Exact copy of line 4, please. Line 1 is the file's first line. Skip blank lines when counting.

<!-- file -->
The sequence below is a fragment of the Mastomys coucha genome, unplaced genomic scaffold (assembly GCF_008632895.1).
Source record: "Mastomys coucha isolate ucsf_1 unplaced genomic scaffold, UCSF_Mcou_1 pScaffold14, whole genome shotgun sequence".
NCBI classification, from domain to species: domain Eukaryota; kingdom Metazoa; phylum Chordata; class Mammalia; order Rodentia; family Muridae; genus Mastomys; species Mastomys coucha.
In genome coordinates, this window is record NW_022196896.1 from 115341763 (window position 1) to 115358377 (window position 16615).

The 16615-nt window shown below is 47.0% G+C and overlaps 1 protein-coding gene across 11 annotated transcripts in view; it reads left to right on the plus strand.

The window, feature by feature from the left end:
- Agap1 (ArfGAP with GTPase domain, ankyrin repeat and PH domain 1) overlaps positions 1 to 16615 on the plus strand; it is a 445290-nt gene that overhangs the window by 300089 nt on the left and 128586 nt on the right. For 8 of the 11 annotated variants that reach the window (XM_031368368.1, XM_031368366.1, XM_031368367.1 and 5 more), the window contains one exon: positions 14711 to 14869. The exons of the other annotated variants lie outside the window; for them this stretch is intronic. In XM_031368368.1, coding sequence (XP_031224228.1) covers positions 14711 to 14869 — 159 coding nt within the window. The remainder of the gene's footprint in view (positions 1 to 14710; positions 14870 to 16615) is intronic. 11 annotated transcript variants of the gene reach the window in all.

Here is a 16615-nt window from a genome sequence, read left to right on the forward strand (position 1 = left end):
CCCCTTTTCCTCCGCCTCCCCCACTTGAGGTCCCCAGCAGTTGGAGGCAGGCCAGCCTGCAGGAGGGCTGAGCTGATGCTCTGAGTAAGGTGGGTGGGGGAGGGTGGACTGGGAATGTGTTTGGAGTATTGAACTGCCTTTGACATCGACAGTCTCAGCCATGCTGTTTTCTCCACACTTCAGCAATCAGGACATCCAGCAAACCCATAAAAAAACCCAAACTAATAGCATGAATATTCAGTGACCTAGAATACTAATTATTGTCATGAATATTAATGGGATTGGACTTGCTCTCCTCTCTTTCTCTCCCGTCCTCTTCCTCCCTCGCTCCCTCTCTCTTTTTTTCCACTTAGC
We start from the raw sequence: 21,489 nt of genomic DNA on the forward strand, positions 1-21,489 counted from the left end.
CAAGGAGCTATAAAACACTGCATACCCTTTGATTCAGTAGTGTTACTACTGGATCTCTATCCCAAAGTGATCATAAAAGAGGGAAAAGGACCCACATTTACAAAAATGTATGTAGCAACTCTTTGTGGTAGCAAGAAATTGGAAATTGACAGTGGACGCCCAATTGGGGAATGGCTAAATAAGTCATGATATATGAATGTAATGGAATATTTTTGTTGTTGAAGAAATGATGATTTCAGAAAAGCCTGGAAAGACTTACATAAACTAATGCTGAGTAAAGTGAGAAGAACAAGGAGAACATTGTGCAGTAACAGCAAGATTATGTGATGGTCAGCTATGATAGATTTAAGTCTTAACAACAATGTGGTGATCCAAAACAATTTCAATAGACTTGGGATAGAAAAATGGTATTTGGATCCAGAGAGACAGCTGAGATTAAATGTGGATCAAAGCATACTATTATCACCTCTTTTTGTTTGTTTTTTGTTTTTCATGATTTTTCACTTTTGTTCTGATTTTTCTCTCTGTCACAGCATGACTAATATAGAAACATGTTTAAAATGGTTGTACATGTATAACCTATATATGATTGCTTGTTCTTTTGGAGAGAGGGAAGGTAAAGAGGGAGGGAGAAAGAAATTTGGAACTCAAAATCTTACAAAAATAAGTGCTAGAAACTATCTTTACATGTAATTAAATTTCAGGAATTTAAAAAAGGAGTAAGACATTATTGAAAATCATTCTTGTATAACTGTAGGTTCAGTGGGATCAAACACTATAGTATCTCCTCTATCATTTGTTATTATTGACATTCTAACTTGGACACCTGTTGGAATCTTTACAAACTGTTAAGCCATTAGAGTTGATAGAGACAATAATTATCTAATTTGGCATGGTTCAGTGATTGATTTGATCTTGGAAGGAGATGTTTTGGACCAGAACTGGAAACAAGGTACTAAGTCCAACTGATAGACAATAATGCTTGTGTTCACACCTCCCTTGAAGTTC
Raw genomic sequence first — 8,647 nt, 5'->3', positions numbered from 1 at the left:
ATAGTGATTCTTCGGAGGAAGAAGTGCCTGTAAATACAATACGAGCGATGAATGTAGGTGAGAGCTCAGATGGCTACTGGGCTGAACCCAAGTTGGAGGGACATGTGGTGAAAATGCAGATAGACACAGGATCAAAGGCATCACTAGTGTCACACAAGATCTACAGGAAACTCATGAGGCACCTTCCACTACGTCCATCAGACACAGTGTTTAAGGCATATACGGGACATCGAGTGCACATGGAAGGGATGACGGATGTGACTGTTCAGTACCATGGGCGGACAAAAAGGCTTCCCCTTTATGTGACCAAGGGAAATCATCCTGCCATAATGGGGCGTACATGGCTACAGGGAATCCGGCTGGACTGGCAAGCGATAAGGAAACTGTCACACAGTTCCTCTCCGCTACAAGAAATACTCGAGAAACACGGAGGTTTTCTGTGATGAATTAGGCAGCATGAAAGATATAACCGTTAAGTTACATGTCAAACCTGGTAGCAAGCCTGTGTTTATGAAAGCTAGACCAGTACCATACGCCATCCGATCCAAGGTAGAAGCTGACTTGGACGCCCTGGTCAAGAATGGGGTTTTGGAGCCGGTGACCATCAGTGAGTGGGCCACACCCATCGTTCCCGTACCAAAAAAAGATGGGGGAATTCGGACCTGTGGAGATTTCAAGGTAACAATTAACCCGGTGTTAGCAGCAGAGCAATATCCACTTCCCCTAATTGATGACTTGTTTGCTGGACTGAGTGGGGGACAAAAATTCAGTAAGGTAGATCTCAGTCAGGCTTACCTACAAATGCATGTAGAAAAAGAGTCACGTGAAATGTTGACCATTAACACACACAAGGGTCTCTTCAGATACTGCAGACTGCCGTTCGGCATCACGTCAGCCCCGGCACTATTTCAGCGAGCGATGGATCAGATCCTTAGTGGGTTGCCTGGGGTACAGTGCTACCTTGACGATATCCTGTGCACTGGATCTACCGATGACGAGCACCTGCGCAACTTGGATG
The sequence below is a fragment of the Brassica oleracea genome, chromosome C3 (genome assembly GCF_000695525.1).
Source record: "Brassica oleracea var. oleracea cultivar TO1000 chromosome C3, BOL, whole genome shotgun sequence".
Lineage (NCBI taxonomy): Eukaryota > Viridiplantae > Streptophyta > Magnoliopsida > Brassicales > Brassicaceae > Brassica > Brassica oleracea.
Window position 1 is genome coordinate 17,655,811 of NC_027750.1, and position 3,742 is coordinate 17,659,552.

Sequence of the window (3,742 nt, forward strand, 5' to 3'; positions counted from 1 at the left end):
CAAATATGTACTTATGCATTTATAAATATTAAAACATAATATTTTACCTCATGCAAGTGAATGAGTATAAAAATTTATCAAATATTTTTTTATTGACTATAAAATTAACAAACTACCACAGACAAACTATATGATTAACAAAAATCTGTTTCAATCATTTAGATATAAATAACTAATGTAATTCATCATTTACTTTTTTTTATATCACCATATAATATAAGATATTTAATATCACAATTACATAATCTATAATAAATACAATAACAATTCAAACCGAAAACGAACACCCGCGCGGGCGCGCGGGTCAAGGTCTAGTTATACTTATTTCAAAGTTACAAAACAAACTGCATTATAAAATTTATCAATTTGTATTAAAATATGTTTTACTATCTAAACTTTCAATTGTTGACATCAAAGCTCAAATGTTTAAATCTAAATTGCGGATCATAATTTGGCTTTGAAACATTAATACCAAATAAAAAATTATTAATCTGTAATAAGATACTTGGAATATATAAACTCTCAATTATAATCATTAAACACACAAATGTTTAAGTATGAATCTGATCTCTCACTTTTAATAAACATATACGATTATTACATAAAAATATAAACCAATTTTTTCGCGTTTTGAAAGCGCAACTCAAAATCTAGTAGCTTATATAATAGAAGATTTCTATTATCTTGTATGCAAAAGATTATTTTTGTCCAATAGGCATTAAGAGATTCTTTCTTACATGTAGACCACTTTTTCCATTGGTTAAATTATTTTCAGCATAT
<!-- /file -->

In genome coordinates, this window is record NW_022196896.1 from 115341763 (window position 1) to 115358377 (window position 16615).